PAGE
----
Web site content development
I can put content on a page three ways: make it, buy it, or steal it. It is tempting to think "I'll just borrow a little from here and there, and edit a bit." This is the latter, and suffers from two problems.
1. Unless you are quoting with attribution, or you source expressly releases copyright, it is illegal. Copyright robots
may come and get you. (possible, not likely)
2. People will not read it. We recognize what is original, what is part of an ocean of second hand words and images.
I will talk about making and buying the photos, graphics, and words for your web site. I will not talk about free stuff, clip art, etc.
Writing for the web:
There is no substitute. It is your site, your content. Sit down with note pad. Outline your subject. Write out your text in chunks, ideas. Assemble supporting detail - notes on where the reader can go for more information. These will become links or supporting pages. The Sun's Web Style Guide, and www.gooddocuments.com offer suggestions for writing style. A few of these suggestions are a little dated - with better monitors, and more experience on the web folks are now willing to read more, scroll more, and root out detailed content.
Promotion and marketing words tell folks to reach for their back button. No matter how great your product or service, don't tell them it is great. Explain what it is, exactly, illustrate it.
Write concisely. The Purdue University Online Writing Lab offers guides, online and in .pdf, on everything from organizing your thoughts to punctuation. Their "Conciseness: Methods of Eliminating Wordiness" is terrific.
Are you trying to impress? Be direct and honest. Avoid the passive voice - The dog bit the boy - not - The boy was bitten by the dog.
Edit your copy. It may take several passes, cutting and rearranging, until it flows, clean and clear. Try reading
it aloud when in doubt. Spell Check. Have a friend (fresh pair of eyes) proofread your material, and test navigation.
Photography for the web:
A good photo makes a huge difference in page appeal. I hardly ever do a page without some kind of photo.
The images on this site I took with a digital camera. They were adjusted for color and exposure in Photoshop. In Fireworks, I then sized and positioned them on a canvas about 20 pixels wider and taller than the image, added the drop shadow. Very common and simple.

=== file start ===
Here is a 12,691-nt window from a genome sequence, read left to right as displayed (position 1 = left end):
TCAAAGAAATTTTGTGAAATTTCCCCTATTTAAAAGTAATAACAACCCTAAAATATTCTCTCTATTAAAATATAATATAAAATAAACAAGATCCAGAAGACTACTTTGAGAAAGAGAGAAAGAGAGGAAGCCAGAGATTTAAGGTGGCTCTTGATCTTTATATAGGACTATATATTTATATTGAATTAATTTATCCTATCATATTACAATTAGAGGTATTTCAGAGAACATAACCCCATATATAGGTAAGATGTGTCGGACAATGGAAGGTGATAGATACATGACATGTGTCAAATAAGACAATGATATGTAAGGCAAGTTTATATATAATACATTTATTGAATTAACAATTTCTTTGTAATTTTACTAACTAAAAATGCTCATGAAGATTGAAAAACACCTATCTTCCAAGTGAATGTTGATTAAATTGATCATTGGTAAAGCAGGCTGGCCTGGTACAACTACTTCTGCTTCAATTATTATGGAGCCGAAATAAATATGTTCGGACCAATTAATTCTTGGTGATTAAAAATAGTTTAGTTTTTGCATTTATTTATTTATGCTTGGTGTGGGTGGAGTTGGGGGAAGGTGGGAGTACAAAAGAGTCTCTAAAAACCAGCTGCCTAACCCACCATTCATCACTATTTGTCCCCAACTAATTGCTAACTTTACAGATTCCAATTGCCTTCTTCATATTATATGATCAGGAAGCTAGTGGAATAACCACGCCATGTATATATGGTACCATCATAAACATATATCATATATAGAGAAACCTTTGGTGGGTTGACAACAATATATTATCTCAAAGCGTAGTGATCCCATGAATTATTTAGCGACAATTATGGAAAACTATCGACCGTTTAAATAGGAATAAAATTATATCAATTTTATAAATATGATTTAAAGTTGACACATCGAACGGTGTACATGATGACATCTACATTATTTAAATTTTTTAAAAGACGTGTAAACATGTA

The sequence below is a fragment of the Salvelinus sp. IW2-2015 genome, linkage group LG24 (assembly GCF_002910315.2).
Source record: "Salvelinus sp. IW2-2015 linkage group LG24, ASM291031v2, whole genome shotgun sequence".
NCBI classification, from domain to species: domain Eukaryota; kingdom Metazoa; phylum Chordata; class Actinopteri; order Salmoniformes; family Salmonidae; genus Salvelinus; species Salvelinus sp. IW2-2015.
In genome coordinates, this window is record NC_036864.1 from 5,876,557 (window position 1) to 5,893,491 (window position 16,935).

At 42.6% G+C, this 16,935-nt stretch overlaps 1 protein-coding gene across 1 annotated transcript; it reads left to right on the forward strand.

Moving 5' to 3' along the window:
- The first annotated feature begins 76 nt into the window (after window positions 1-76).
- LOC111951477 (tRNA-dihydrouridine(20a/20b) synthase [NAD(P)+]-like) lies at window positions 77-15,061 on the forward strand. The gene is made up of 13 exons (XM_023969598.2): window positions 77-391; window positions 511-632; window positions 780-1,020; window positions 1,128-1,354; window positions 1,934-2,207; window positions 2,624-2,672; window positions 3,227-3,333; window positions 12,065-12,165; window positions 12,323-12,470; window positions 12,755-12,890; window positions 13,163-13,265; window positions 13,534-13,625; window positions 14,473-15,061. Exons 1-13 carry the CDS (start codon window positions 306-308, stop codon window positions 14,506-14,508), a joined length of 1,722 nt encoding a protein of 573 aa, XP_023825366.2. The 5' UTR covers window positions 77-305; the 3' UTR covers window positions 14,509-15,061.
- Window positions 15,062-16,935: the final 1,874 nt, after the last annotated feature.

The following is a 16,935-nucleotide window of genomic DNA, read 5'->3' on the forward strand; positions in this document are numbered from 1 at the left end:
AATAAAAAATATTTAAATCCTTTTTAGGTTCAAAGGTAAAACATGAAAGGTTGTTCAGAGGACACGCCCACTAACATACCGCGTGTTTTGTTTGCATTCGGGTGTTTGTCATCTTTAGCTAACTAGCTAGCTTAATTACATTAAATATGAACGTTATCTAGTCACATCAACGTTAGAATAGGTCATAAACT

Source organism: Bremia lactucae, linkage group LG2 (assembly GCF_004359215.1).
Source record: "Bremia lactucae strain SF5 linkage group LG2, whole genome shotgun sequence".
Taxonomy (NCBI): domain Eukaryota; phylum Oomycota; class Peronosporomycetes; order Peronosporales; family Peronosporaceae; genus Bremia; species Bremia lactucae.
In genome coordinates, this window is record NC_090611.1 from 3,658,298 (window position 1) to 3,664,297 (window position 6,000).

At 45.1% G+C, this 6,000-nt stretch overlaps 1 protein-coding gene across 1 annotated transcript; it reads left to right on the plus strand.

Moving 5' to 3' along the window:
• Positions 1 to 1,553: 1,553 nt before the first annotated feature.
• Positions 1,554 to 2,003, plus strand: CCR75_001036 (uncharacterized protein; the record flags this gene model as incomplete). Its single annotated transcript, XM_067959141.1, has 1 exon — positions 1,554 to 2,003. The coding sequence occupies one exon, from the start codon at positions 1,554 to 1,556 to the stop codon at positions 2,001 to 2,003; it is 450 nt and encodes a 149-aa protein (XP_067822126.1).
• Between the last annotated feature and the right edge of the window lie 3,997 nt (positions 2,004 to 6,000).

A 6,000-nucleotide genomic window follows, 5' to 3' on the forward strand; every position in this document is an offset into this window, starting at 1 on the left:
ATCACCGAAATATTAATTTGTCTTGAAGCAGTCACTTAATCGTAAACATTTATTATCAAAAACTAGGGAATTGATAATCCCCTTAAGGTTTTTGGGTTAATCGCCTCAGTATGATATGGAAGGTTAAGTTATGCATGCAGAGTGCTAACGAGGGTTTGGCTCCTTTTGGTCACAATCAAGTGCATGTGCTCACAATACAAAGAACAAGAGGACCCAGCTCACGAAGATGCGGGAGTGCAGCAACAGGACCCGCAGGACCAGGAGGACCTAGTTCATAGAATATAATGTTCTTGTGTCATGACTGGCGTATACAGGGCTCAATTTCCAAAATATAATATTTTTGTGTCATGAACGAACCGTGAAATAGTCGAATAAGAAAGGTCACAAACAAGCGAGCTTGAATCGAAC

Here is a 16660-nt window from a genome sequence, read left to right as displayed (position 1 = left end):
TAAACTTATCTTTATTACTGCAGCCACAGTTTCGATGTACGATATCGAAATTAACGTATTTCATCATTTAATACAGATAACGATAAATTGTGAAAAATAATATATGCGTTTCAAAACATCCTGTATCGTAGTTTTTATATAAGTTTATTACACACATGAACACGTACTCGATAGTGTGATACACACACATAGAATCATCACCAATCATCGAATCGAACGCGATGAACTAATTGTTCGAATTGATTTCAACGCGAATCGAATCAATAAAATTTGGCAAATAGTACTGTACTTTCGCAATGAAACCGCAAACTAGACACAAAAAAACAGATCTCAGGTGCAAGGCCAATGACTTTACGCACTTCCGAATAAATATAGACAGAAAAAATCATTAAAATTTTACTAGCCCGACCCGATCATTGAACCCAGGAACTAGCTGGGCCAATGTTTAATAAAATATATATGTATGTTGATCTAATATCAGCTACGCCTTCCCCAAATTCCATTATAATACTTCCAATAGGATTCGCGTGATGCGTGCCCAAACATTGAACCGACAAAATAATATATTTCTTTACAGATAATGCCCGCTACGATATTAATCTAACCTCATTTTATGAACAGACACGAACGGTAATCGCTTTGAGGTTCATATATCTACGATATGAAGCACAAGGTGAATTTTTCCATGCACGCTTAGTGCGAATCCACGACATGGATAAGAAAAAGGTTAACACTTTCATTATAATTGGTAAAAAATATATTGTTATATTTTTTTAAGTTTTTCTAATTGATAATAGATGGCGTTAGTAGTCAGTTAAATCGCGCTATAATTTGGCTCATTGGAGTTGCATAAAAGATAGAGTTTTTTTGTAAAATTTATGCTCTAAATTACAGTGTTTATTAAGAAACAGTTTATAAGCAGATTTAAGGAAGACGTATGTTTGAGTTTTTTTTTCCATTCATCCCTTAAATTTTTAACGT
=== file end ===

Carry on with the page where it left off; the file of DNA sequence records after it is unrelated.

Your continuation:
Photo's that illustrate a product or business service can be rather involved. It generally is worth hiring a professional, unless you are willing to go to some trouble and expense in getting properly set up. For example, a product shot of your blue widget will usually need a professional backdrop and lighting, or hours spent in Photoshop to correct the problems. Much as I admire the do it yourself philosophy, I don't like inferior results, and your customer won't either. And for photos that involve people, you need to get a model release from those in your photos. For many other uses, however, taking you own photos is a great idea.
The other option is buying stock, royalty-free photos. There are a number of online image services that have large categorize collections of quality photos available for download. These are priced by resolution, usually between $30-$90 per image. Check your usage rights, etc. These companies generally serve Graphic Designers and Ad Agencies, and their collections somewhat reflect that. They are photos by pros, and in context can be well worth it.
A low budget version is buying a collection of images at your local software aisle. Look for the number of what they call "high resolution" images, as their "web resolution" images are useless. I then crop out a portion of one of these images, adjust it in Photoshop or Fireworks, and reduce it. For pages where the main focus is text, I sometimes put a transparent white layer over the photo, so it doesn't pop out of the page so much. Seems to calm the page down.
The first rule of web images is make them fast loading, 30-40K is a good usual maximum file size - no photo on this site is more than 16K. This requires compression of the original digital image, usually jpeg.
Logos, Graphics, and line art.
A vector is a mathematical description of a curve. A digital photo bitmaps the color and position of each pixel. A scanner, or digital camera produces a bitmapped image, either uncompressed (tif) or compressed (jpeg). To get a company logo, say, into format for web use, it should either come from a vector digital source - say an eps, adobe illustrator or Macromedia Freehand file from the graphic designer, or be converted to it. Sometimes it is possible to scan a logo and use the digital trace feature in Freehand.
Simple CAD drawings are a another source of possible content, usually best to prepare a simplified version in the drafting application and export it as DFX, then import into Freehand or Illustrator.
Original digital drawings can be very effective. These can become simple two or three color gifs, or become part of a Flash movie.
Developing web site content, as with many other things, is easier with good tools, and great ingredients. But, as with food, sometimes a little ingenuity and resourcefulness is called for.
Oregon web site design and promotion guide
May 24, 2002